In the past decade — and, in truth, even just the last year — there has been a lot of progress regarding LGBTQ rights. The transgender community, however, is too often left in the shadows, and is still struggling to obtain fundamental rights and protections. "Vanessa Goes to the Doctor," a video released by the LGBT Cancer Network, aims to educate medical care providers on the right (and wrong) ways to interact with transgender patients. Access to basic medical care remains a huge barrier to the transgender population, much of which has to do with how trans patients are treated. This video underlines not only how to be more trans inclusive in the medical field, but also why it matters.
Before we discuss the specifics of the video (which are all great!), I think it's important to clear up some key points. What exactly does it mean to identify as transgender? In simple terms, it means the gender assigned to a person at birth doesn't match the gender they identify with. Why is this an issue? In short, it shouldn't be an issue, as everyone's identity is their own to claim, as well as their own private business (unless, of course, they want to share it).
The reality is, however, that as a marginalized group, the transgender community faces extreme obstacles and hardships and have few legal protections against discrimination. For example, in 32 states, you can still be fired for being transgender. Only 17 states grant housing protections for transgender people, and one in five transgender people report experiencing discrimination when trying to find a home. Roughly half of transgender people report experiencing harassment at work. One in five transgender people experience homelessness in their lifetime.
Unfortunately, receiving equal and safe medical care is often a battle for the transgender community, in addition to everything else. Luckily, steps are being taken to make medical environments safer spaces for the transgender community, and this video provides some great pointers on how to respond to transgender specific issues — both in medical settings and in the world in general. Scroll down to watch the full video.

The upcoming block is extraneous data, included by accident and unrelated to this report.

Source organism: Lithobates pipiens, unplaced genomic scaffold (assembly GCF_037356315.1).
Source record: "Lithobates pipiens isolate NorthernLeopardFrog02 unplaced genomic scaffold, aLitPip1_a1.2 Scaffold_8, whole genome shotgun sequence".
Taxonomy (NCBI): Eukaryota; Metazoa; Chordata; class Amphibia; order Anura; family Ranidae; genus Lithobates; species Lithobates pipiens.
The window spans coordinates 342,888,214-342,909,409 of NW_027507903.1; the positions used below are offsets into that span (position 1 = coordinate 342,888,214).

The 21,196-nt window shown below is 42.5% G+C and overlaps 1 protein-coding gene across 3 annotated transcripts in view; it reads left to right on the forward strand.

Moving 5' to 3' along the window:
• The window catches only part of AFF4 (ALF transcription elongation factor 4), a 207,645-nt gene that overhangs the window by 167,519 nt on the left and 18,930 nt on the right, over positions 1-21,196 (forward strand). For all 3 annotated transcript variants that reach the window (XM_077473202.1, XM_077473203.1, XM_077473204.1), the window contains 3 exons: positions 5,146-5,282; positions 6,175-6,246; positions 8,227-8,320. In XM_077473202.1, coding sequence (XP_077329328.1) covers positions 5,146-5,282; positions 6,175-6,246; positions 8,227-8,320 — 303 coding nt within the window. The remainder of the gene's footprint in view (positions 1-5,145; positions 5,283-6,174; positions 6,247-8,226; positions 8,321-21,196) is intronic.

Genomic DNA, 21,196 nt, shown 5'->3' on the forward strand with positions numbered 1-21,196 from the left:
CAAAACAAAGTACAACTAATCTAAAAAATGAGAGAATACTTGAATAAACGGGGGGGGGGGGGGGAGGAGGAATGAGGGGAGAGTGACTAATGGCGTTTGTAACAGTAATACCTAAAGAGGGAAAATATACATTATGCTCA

1. Be Ready to Expand Your Vocabulary
As is shown in the video, sometimes even simple paperwork can make for a very uncomfortable moment if you're in an environment which is not trans inclusive. Be ready to educate yourself and expand your vocabulary beyond the traditional notions of sex and gender, but above all else, be ready to expand your mind to whatever the person in front of you is saying. The only person who can claim anyone's identity is the person themself; it's not your job to change it or question it, but to accept it and (if necessary) learn more about it, to better help serve them.
2. Use The Name People Ask You to Use
Most people have a pretty easy time calling someone by a nickname, a last name, or even a middle name. Often, people don't question why someone prefers being called Kate or Katie, and rarely does someone insist on calling them Katherine. With the transgender population, it's no more appropriate to question why someone goes by one name or another. For many people, it's a huge act of courage to even come out as transgender, so remember to lean on the side of respect; also remember that this person has taken the leap and trusts you with their name. It's important to respect and accept the name someone asks you to call them.
3. Use People's Preferred Pronouns
This relates easily to the previous point, but deserves its own mention: Use whatever pronoun someone prefers. A preferred pronoun doesn't need to be qualified, and there's absolutely no need or call to ask whether they've had a certain medical procedure, or if they're taking certain supplements, or what sex is listed on their driver's license. Their pronoun choice is theirs, and you need only respect it and use it. If you make a mistake? Do as the video instructs: Apologize, correct yourself, and move forward with the conversation.
Think pronouns don't really matter? If you're cis gender (that is, if you identify with the gender you were assigned at birth), it's probably never bothered you, and that's OK. But remember: Everyone wants to have their identity validated and taken seriously, and when you misgender someone — especially if they've told you their preference — the experience can feel very hurtful and demeaning. The transgender community is more likely to suffer from depression and anxiety; furthermore, studies show roughly 40 percent of transgender people contemplate or attempt suicide in their lifetime. That's almost half of an entire marginalized group. But kindness and decency can help: Be aware, be considerate, and remember that for the transgender community, even the most basic needs (housing, medical care, employment) can be a heavy obstacle.
Check out the full video below:
Images: liz margolies/YouTube (3)